RV Sanitation Basics
Motorhomes are a great way to travel for a number of reasons, and one reason at the top of the list is a nice bathroom. Indeed, motorhomes would be far less popular if they didn’t have full sanitation systems – that includes a toilet and a black-water holding tank, which allows a motorhome to be operated self-contained for a number of days, in addition to a companion gray-water tank, which makes the kitchen, lavatory and shower functional (with an on-board freshwater supply).
As anyone who has neglected either of these tanks knows, the penalty can be offensive odor, especially in hot weather. Fortunately, keeping them operating efficiently and smell-free is relatively easy.
Regular use of a high-quality holding-tank treatment (deodorizer and digester) is critical. Without it, solids do not break down properly, and odor builds up. Unfortunately, experience shows that all treatment products are not equally effective, and the choices can be bewildering. When in doubt, try a product that has been around for decades: Thetford’s Aqua-Kem. It contains formaldehyde, but the company insists that Aqua-Kem is fully biodegradable.
Thetford and other companies also offer products that do not contain formaldehyde, and they also may be effective. Follow directions to ensure good results. Toilet paper should be of single-ply thickness.
Use at least 1 cup of water for each flush, since higher fluid-to-waste proportions reduce concentration of solids.
Concentration of odors and solids can be more of a problem while the motorhome is parked for long periods, so it’s necessary to ensure adequate water flow into tanks during these rest periods. A thorough flushing after such periods is even more important (see later reference) than while traveling.
Use a specialized treatment product for the gray tank after each dumping because the gray tank holds solids flushed from the kitchen sink that need breakdown and deodorization. You can help to help keep your gray-water tank clean by using a fine-screened sink-drain strainer in all drains (available at houseware stores) to catch food and hair in the drains.
Good tank maintenance can make the difference between an unpleasant chore and a routine procedure. A leak-free dump hose is essential, along with a good dumping procedure. Always use protective gloves (such as mechanics’ latex gloves) and water hoses dedicated only to flushing black-water tanks while dumping and flushing that tank; discard the gloves before touching fresh-water hoses or equipment.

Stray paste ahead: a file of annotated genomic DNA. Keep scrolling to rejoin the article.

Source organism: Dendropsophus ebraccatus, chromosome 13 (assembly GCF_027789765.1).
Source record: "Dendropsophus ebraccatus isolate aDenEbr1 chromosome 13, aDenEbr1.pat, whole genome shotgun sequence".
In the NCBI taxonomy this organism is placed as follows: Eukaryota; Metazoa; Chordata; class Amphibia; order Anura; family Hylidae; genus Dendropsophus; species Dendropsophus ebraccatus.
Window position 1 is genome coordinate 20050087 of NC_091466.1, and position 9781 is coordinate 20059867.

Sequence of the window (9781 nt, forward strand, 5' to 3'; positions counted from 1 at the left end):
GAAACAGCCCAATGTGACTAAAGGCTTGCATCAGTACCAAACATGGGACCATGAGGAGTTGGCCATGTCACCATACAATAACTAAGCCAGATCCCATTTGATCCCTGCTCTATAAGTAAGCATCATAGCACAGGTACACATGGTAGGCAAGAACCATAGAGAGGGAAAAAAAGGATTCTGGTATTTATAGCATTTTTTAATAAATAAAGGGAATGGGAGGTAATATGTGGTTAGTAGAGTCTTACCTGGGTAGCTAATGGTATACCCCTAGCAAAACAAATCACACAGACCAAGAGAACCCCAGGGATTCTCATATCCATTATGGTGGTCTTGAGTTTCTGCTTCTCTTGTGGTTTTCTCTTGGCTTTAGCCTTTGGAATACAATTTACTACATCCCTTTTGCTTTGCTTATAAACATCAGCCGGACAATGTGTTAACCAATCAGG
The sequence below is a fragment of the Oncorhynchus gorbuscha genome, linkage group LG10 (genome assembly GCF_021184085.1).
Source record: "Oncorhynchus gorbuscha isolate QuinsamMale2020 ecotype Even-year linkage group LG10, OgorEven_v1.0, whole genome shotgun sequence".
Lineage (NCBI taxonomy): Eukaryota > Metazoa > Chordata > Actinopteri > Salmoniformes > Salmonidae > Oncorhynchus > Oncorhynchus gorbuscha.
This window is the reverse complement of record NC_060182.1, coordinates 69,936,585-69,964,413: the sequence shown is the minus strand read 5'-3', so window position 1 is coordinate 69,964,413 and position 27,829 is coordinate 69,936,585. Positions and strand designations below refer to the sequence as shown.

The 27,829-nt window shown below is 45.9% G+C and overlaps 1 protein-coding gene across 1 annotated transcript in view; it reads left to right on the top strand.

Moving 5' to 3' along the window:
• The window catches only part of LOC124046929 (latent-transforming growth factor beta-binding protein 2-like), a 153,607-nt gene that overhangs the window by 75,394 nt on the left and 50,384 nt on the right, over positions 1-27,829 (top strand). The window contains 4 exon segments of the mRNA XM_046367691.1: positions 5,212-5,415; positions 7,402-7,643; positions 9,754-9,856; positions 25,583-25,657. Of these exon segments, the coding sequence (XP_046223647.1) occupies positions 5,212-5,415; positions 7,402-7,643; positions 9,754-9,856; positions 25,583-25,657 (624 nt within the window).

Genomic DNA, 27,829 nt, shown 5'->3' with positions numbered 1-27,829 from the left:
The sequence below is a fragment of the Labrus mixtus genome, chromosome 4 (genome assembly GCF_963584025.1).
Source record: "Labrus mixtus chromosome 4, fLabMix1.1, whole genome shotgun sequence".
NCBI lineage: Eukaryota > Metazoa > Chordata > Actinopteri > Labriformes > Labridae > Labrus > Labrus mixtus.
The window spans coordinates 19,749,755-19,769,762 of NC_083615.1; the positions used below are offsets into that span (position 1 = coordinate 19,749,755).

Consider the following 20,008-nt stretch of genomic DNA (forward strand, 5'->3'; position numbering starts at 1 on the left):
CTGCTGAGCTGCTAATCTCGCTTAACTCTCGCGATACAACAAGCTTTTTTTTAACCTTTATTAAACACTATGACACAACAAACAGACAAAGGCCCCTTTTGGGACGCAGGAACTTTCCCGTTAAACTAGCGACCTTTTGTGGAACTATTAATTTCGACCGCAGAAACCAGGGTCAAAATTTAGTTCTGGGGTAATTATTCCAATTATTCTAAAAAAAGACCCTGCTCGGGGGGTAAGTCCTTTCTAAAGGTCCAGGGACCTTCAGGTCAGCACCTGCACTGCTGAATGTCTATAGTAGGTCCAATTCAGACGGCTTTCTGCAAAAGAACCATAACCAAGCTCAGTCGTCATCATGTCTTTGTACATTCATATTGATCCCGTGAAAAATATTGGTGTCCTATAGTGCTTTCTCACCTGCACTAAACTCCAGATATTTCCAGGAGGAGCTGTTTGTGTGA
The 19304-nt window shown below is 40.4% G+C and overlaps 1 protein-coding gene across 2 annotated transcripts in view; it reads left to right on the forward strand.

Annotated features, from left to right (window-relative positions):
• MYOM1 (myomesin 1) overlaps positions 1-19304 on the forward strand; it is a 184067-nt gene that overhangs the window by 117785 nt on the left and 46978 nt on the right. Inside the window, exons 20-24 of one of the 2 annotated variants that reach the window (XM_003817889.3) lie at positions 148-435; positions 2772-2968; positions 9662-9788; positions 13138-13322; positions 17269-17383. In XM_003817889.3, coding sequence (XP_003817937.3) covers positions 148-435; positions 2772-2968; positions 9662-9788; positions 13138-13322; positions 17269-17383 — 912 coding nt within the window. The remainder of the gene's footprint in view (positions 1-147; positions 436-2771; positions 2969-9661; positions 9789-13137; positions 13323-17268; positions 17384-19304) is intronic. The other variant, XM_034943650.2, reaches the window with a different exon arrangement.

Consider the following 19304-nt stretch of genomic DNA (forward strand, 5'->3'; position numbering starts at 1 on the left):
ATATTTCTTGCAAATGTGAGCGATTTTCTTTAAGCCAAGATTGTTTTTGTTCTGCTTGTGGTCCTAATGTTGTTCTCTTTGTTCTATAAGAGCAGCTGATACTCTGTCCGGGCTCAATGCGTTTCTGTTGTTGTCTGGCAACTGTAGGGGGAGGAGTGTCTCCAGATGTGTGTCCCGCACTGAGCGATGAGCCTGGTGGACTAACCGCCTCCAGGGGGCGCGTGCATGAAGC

If possible, when preparing to dump, position the motorhome so the tank outlets are angled downhill toward the dump valves. Be certain that all hose connections are secure.
Be sure the dump hose is securely connected to its fitting and that the discharge end is securely positioned in the drain pipe. Open the black-tank valve first and allow it to drain. When it’s empty – with the dump hose still in place and the discharge valve still open – use a tank-flushing device (an in-tank spray nozzle, or a wand inserted through the toilet) to flush the tank. If possible, refill and flush. Next, close the black-tank valve and open the gray-tank valve, allowing its contents to drain. Close the gray-tank valve, disconnect the dump hose and flush it thoroughly. Don’t forget to flush the dump station catch basin.
Tip: While connected to RV park utilities, keep tank valves closed, allowing content to build to the three-quarter-full level, which supports waste breakdown and creates more flushing action during the dumping process.
To remedy an odor problem, refill and flush the tank several times with a strong stream of water directed through the toilet to break up solids that may have built up directly under the toilet.
While traveling, refill to about the half-tank level and pour in a strong dose of effective deodorant. Use large amounts of water and dump again soon. If the motorhome can be parked for several days, flush well, add treatment, fill to the top and allow the vehicle to sit for several days. Drain and flush. Thereafter, use more water, flush the tanks more often, and use a very effective treatment.
In a more extreme case, it’s sometimes suggested that a couple of bags of ice cubes (not crushed ice) poured through the toilet after filling the tank to the 1â„4-tank level – followed immediately by aggressive braking and acceleration – may help break up solids. If odor continues, the tank may need to be replaced.
With good maintenance, an RV sanitary system will go for many years without a problem, making a very important difference in motorhome travel comfort and convenience.